Even after witness vote, Collins remains in a tough spot in Maine

Collins was one of just two GOP senators to break with party in impeachment trial

Maine Sen. Susan Collins, left, here with West Virginia Sen. Shelley Moore Capito on Friday, voted to call new witnesses in the Senate impeachment trial of President Donald Trump. (Bill Clark/CQ Roll Call)
Maine Sen. Susan Collins, left, here with West Virginia Sen. Shelley Moore Capito on Friday, voted to call new witnesses in the Senate impeachment trial of President Donald Trump. (Bill Clark/CQ Roll Call)
Posted February 3, 2020 at 5:49am

It was already clear she would be on the losing side, but in voting Friday night to support calling new witnesses in President Donald Trump’s impeachment trial, Maine Sen. Susan Collins did what she’s known for: She bucked her party.

Collins was one of two Republican senators — and the only one up for reelection this fall — to vote against her party.

But for a four-term senator facing her toughest reelection, that split from the GOP might not make much of a difference. On the ultimate vote on whether Trump should be removed from office, expected on Wednesday, most Republicans expect Collins to acquit him, as she did with former President Bill Clinton in 1999.

As one of just two Republican senators up for reelection this year in a state Hillary Clinton carried in 2016, Collins is one of the most vulnerable incumbents. And her challenge this year hasn’t changed: She needs to prove she’s the independent-minded senator Maine voters previously elected by double digits, while holding on to a GOP base that is deeply loyal to Trump. 

Republicans in Washington are confident that Collins has pulled off that dance, even if Utah’s Mitt Romney, the other GOP senator who voted for witnesses, felt some initial heat from activists for his vote when he was disinvited from CPAC, an annual Washington-area conference sponsored by the American Conservative Union.

“The fact that she has called for witnesses — but there is not going to be any — it’s all the better. It doesn’t anger the base because she’s always got Kavanaugh,” Republican strategist Steve Gordon said. “It’s her get-out-of-jail free card.”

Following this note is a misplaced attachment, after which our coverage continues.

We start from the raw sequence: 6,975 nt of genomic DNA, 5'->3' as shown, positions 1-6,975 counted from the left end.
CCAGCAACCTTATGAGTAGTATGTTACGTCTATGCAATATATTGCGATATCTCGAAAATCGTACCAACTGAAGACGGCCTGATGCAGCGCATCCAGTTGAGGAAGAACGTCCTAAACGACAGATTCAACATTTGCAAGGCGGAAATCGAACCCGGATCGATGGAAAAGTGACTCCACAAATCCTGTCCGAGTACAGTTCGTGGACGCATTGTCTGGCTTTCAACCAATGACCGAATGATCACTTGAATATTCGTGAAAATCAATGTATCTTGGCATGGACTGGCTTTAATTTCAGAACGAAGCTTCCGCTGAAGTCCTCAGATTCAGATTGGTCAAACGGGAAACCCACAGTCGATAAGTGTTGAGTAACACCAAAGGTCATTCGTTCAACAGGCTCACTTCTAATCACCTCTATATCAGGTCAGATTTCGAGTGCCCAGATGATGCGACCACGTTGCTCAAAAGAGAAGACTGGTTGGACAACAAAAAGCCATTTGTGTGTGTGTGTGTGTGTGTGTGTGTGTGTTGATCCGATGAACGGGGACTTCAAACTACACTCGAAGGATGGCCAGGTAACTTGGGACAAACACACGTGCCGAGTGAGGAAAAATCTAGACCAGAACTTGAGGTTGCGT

Collins’ 2018 vote to confirm Supreme Court nominee Brett M. Kavanaugh inspired a backlash from Democrats and some independents and GOP moderates, who had urged her to stand up to the president. But for loyal Republicans, whose support she needs, it may provide enduring cover.

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It remains to be seen, though, whether her vote to allow witnesses wins back any of the voters who were so turned off by her votes for Kavanaugh and other GOP priorities. After the most important vote on whether to allow for any witnesses failed Friday, Democrats tried to offer a different amendment to subpoena four specific people, including former national security adviser John Bolton, and Collins voted with the GOP to table it.

“This is a lose-lose situation for someone like Sen. Collins,” former Maine GOP Sen. William S. Cohen, the man Collins succeeded in the Senate and who has said Trump committed an impeachable offense, told Portland, Maine’s NBC affiliate on Thursday. 

 The GOP base 

On the bigger question of removing the president, Republicans say a vote to convict the president would hurt Collins more than it would help her — even if it did win her back some people disaffected by her Kavanaugh vote.

“It wouldn’t help,” said Garrett Murch, formerly with the Maine GOP. “The Republicans in Maine are very supportive of the president.” 

If she bucks the president too much, Collins runs the risk of ending up like former New Hampshire Sen. Kelly Ayotte, whose disavowal of Trump after the “Access Hollywood” video likely cost her the support of base GOP voters she needed to win reelection in 2016. 

Collins also came out against Trump before the 2016 election. She voted against the GOP health care overhaul and backed a resolution to block Trump’s declaration that an emergency at the Southern border meant he could take funds for a wall from other accounts.

To her defenders, that willingness to make both sides angry speaks to the principled nature of her votes rather than any political calculation. 

“As an independent-minded centrist, Senator Collins is often targeted by people on the far left and the far right, but she cannot be pressured or intimidated into making a decision. Mainers appreciate this thoughtful approach,” campaign spokesman Kevin Kelley said in a statement Saturday.

One of the most vulnerable

Collins’ standing in Maine has fallen over the last year in what limited public polling exists of the state. She had a 52 percent disapproval rating in a recent Morning Consult survey — a 4-point drop in her net approval rating since the third quarter of 2019.